The Lowry: Clive & Lowry Exhibit

Despite having claimed to have disliked the village, LS Lowry moved to Mottram-in-Longdendale in 1948, into a modest home called The Elms, where he lived alone until his death in 1976. Although Lowry was a national figure by this point, other than an initial spurt of redecorating, the house remained largely unaltered. By the time Nova’s reporter, Barrie Sturt-Penrose, visited in 1966, he described it as ‘going dilapidated at the corners’ whilst other visitors regularly commented on how cold it was.

As a notoriously private man who disliked being disturbed at home, Lowry often greeted unexpected reporters with a somewhat frosty, dubious reception. This slightly wary approach to visitors is documented in Lowry at Home. A young photographer on one of his first professional jobs, Clive Arrowsmith was so eager to make the most of the meagre three rolls of film he had that he began shooting before Lowry even opened the door and was merely peeking through his curtains to investigate his guest’s identity.

Clive’s two day shoot with Lowry was commissioned by Nova magazine which, launched the previous year in 1965, had quickly become renowned for both its content and aesthetics. It covered previously taboo subjects such as contraception and racism, presented in a distinctive style which featured innovative artwork, radical fashion styling, and revolutionary layouts that saw provocative images juxtaposed with long, unbroken passages of prose or blank white space.

A graduate of Kingston College of Art, Clive Arrowsmith originally intended to make his living as a painter. After moving into graphic design he then worked on the television music show Ready, Steady, Go! where he first began taking photos. Clive’s first paid brief was to take photos of Lowry to accompany an article titled ‘LS Lowry: A Man of his People’ which coincided with a major touring exhibition of Lowry’s work opening that month in Sunderland. The article extended to six pages and included 23 of Clive’s photographs. The negatives of the featured images have not survived but, in 2016, Clive uncovered the other images from 1966 in his attic – many of which we have included in Lowry at Home: Salford 1966 where they are exhibited for the first time.

Possibly due to their shared fondness of Pre-Raphaelite paintings, Lowry seems to have warmed to Clive. This mutual interest, combined with Clive’s amiable presence that has since allowed him to put numerous famous sitters at ease to capture beautiful images, resulted in a wide range of photographs – some documenting a more genial, vulnerable version of Lowry than most photographers achieved.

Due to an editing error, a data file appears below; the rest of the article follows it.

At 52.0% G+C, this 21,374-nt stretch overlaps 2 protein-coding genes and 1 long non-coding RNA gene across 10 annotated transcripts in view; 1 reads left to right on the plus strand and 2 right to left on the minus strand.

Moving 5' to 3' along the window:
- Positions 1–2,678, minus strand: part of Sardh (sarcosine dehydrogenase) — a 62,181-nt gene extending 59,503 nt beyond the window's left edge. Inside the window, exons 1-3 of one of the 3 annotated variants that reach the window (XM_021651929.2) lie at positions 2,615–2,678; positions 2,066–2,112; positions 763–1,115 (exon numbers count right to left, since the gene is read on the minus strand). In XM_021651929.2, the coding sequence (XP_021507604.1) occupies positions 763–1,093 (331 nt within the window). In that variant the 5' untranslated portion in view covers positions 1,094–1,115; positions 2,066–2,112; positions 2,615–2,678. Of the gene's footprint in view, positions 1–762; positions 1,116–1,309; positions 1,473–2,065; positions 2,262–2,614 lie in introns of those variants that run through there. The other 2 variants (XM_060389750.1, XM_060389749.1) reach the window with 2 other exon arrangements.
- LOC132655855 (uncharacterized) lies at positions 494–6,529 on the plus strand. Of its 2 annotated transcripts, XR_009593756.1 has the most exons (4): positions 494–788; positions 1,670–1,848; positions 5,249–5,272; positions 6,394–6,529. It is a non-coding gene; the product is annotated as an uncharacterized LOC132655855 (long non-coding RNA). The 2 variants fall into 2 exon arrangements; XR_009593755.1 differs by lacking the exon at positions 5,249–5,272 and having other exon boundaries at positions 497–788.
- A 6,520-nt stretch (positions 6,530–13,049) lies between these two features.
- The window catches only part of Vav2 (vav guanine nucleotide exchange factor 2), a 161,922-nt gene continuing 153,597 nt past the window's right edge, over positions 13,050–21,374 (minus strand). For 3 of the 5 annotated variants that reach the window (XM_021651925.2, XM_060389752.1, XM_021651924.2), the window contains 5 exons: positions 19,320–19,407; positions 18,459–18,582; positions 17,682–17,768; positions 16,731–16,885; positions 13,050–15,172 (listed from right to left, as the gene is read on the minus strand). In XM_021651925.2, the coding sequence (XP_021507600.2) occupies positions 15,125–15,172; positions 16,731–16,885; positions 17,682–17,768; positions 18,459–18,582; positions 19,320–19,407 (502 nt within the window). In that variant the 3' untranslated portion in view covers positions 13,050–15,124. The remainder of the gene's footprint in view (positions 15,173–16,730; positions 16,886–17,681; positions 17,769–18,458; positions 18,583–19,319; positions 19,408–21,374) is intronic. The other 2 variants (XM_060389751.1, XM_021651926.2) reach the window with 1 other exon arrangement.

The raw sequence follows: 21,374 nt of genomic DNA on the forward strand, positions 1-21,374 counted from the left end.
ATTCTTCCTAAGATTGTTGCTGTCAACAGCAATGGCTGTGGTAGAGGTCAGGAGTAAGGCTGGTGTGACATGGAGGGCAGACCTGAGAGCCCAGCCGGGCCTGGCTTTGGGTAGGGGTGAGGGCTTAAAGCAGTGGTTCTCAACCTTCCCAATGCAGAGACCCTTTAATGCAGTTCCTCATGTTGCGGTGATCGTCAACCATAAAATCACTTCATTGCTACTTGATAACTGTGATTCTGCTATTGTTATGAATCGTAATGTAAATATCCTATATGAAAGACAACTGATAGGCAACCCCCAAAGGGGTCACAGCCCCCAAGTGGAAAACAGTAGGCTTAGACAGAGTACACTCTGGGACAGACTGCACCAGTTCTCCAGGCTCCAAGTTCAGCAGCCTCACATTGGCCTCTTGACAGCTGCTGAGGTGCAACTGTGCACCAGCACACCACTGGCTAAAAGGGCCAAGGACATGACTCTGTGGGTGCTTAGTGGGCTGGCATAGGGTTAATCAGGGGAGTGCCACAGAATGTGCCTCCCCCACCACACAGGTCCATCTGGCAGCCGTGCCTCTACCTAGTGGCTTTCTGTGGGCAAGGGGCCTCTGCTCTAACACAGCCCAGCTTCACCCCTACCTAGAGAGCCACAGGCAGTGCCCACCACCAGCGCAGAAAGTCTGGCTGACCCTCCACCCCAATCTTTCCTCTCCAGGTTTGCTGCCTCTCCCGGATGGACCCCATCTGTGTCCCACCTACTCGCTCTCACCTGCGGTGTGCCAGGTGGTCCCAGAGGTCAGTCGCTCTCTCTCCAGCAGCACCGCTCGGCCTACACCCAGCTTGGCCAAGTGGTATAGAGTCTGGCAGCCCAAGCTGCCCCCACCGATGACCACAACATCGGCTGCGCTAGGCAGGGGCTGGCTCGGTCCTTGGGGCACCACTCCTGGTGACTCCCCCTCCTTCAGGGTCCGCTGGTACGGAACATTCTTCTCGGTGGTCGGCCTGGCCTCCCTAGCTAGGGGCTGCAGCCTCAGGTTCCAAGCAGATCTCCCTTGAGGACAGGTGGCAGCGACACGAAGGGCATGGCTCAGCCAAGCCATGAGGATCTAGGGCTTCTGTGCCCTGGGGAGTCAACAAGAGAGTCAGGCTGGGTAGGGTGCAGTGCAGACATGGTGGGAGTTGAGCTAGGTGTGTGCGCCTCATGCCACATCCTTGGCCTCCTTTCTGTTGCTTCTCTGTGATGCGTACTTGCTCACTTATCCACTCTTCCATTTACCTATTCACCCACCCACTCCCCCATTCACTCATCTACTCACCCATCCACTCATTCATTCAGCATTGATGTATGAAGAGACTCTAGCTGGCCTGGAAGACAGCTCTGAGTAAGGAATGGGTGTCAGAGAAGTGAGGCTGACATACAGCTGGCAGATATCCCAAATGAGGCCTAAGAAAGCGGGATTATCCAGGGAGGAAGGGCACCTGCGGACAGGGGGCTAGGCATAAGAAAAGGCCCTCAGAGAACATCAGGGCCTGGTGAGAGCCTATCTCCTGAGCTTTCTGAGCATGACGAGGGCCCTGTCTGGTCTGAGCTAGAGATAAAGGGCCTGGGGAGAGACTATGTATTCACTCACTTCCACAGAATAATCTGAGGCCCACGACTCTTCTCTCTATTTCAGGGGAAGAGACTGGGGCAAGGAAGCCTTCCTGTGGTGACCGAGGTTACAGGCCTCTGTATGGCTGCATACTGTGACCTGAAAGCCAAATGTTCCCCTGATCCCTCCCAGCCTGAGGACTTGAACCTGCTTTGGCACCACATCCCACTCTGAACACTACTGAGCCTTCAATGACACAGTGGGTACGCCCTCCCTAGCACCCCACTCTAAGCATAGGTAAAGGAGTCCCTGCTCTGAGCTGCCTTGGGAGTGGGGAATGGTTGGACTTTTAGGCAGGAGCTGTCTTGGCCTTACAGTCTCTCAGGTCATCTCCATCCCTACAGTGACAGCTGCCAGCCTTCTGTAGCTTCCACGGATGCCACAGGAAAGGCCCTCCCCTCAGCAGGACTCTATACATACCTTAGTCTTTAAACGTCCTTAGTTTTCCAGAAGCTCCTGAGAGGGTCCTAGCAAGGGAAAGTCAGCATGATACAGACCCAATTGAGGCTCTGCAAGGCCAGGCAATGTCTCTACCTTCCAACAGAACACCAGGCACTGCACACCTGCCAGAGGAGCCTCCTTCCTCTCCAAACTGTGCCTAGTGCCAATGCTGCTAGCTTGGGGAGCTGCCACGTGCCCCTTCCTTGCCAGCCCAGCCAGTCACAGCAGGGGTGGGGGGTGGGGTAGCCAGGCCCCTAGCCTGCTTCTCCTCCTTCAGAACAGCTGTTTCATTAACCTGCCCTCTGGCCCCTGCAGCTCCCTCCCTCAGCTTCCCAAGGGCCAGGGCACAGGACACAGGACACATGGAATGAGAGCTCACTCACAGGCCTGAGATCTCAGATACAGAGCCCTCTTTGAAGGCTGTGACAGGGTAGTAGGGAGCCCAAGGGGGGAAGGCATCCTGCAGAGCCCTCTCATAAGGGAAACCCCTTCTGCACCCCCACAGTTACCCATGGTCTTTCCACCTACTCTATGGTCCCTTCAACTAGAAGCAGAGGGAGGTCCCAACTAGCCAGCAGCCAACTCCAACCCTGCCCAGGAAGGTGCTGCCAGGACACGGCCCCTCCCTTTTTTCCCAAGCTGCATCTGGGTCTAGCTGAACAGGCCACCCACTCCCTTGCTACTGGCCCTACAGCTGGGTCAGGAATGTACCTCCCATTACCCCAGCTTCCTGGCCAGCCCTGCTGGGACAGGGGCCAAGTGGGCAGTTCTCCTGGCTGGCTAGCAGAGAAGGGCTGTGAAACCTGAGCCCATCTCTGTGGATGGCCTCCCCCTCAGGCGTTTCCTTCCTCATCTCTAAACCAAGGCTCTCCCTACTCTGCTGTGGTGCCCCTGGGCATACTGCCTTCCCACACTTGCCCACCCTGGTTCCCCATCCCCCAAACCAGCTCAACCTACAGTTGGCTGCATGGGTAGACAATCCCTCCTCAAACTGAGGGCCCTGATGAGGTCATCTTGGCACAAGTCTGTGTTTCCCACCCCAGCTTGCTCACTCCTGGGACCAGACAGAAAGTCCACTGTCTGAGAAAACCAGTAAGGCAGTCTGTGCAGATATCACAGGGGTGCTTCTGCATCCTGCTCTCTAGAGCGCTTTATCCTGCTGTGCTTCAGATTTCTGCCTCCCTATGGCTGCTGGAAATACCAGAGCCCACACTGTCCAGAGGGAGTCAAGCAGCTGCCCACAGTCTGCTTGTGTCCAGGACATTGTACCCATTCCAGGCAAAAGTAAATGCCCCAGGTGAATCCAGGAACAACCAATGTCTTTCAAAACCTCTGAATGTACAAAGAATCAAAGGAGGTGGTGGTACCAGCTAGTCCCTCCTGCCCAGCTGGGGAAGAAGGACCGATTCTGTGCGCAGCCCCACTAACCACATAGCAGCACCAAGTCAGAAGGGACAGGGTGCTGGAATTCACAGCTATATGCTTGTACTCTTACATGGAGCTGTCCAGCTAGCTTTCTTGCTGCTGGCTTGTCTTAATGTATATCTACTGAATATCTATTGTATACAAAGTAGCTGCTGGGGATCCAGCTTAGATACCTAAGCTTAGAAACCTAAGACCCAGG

In our exhibition we have included several of the images in which a more off-guard Lowry is depicted, and have shown these alongside photographs of the humble, unassuming domestic compositions found at The Elms. These quiet corners include a cracked kitchen sink and window, an old-fashioned range cooker draped with tea towels, and Lowry’s crowded ‘workroom’ complete with bundles of paintbrushes and stacks of canvases from which one can identify notable artworks in the making. In order to create a more visually arresting exhibition where visitors could experience a heightened level of intimacy with the images, we printed the photographs at large scales. This decision not only allows the audience to examine the scenes more intently, but also allows them to play with perspective and focus; walking closer to the images where they can get lost in the pixels or withdraw to gain the full picture.

Alongside the photos of Lowry and his home, Clive took his camera into the streets of Salford – one of Lowry’s key influences. Here he documented the thriving interracial community in an area undergoing significant changes in the wake of regeneration and a spate of ‘new wave’ dramas such as A Taste of Honey (1961), A Kind of Loving (1962) and This Sporting Life (1963) which propelled their stars and The North into the limelight with stories revolving around the struggles of homelessness, class and racial discrimination – all topics central to Nova’s content.

Lowry at Home not only documents the beginning of Clive’s incredibly successful career in photography but also records sides of Lowry’s personality and life that were previously unseen, allowing the public a glimpse into the world of one of our most respected artists.

Lowry: At Home is now in print & available